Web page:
Pregnancy Weeks and Months - Pregnancy Calculator

Determining When the Baby Will Be Born

Once you have confirmed that you are pregnant, the next big question is usually, When will the baby be born? Good question. If you want a pretty accurate determination of the birth date, there are pregnancy calculators online you can access. These pregnancy calculators operate with software designed with a due date calculator that is based upon the date of your last period. If the question about your pregnancy is the gestational age of the baby, which is different from the menstrual age of, a pregnancy calculator can figure that out for you. Most healthcare practitioners figure the age of the pregnancy by the number of weeks since your last period. Ovulation and conception are estimated to be 14 days before your period was due. The nice thing is that you only have to provide a couple of dates and the rest is done for you.

Once you have your pregnancy weeks established by the calculator, then you can obtain a pregnancy calendar which gives you a description of your pregnancy through the weeks in pictures. You can watch your baby develop and grow throughout your pregnancy and you can know what to expect in your pregnancy months and weeks.

Pregnancy Symptoms in the First Trimester

Pregnancy symptoms in the beginning weeks, called the first trimester, are varied. You will probably feel very tired and want to sleep a lot. The other thing you'll want to do a lot is go to the bathroom. You may have some cramping and slight bleeding that occurs when the egg implants into the uterus. The cramping may continue for a period as your body adjusts to the changes that are going on. Your breasts will become swollen and feel heavy and very sore, and morning sickness (nausea and vomiting) may occur. Not all women have all symptoms. The first 12 weeks or so can be pretty challenging as your body does what it needs to do to accommodate the new life within.

Things Get Better in the Second Trimester

By the time the second trimester rolls around, your energy levels are almost normal and almost all of the symptoms from the first trimester are gone. You may still have to run to the bathroom frequently as the weight of the baby against your uterus causes pressure. This trimester will see you gaining weight at the rate of about a pound a week. You'll begin to show and will move into maternity clothing which allows for growth and expansion of the girth as the baby grows. This is the trimester when you will be able to feel your baby moving - it's so exciting.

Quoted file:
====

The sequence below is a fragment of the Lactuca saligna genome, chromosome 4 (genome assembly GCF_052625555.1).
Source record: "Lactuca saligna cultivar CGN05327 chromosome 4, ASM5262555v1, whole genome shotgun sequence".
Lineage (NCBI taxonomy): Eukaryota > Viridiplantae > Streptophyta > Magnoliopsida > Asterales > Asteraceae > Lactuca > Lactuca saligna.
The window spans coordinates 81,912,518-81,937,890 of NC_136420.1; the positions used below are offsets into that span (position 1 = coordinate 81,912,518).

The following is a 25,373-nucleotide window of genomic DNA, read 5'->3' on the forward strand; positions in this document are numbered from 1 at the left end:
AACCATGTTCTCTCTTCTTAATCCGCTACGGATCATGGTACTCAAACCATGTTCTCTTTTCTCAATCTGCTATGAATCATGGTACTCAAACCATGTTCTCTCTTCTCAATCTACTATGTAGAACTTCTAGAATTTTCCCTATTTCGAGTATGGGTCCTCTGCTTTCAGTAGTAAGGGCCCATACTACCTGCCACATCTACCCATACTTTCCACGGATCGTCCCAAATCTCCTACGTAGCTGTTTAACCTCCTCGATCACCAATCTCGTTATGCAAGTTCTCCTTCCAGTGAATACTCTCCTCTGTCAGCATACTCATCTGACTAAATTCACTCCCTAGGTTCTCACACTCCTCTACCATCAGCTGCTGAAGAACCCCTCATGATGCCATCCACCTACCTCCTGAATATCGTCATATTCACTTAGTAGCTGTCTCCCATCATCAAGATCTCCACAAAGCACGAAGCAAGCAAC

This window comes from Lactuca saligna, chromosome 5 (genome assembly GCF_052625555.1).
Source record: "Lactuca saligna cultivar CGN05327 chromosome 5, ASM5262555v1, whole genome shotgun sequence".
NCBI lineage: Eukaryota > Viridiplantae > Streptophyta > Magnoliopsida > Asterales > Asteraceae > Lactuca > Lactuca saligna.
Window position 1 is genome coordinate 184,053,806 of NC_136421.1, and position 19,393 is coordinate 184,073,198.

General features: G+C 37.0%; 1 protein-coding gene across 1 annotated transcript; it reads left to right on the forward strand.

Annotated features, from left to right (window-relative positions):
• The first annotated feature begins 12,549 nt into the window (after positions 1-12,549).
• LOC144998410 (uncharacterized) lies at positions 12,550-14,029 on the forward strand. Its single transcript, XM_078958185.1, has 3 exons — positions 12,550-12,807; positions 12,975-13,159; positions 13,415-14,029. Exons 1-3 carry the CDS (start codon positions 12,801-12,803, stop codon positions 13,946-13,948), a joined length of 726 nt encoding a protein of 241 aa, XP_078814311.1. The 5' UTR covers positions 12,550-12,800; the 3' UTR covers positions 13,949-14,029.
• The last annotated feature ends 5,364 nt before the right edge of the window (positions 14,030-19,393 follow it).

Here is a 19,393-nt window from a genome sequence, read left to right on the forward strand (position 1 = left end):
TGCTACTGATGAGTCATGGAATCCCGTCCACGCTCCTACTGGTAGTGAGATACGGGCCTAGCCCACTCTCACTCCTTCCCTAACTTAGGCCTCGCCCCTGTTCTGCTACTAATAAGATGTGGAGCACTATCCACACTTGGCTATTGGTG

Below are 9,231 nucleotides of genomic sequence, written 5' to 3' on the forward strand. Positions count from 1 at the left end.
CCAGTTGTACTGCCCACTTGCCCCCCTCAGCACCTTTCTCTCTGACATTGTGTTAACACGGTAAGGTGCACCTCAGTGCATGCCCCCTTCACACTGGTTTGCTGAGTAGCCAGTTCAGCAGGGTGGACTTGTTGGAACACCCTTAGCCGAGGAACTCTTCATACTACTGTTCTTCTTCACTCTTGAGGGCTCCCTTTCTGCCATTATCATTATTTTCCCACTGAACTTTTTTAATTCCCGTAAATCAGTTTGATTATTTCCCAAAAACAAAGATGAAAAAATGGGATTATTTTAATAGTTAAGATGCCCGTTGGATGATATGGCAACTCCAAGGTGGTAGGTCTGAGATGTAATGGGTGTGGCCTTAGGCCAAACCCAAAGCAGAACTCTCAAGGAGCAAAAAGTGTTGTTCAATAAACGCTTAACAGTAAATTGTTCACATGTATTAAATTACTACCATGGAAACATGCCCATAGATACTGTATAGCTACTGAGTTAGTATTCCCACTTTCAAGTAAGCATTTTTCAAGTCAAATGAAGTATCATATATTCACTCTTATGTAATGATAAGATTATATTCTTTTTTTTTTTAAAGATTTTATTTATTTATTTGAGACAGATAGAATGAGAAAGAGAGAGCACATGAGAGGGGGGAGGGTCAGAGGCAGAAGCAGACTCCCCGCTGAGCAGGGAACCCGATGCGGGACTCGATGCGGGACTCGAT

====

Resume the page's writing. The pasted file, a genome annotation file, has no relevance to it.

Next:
Preparing for Birth - Third Trimester Symptoms

The third trimester brings another shift as you become less comfortable and tired again. You will continue to gain weight and your belly will continue to expand with the growing baby. Finding a comfortable spot to sit or lie down will be challenging and sleep may escape you more often than not. You may find that your extremities swell easily, especially in the heat. Swollen ankles and fingers seem to be part and parcel of late term pregnancy. If the swelling becomes exaggerated, then a visit to the doctor is necessary to determine if your blood pressure is okay or if you are tending toward preeclampsia.

You also may have pelvic pressure and some discharge as the baby's head moves into position for birth. All of this preparation can leave you feeling even more tired, especially if you aren't sleeping well to begin with. The movement of the baby into position for birth can put pressure on the lower back and hips. Braxton-Hicks contractions (also known as false labor) prepare the cervix and uterus for the real thing. These can happen any time during the latter second trimester and all through the third. Don't worry, you'll know when the real thing hits and you will be able to distinguish it from false labor.

Before you know it, you will have given birth and your body will slowly regain its normal size and contours. If you are active, exercising, and eating properly, your labor and delivery may be helped and your recovery from delivery can be faster. Taking good care throughout pregnancy goes a long way to making labor, delivery and recovery easier.

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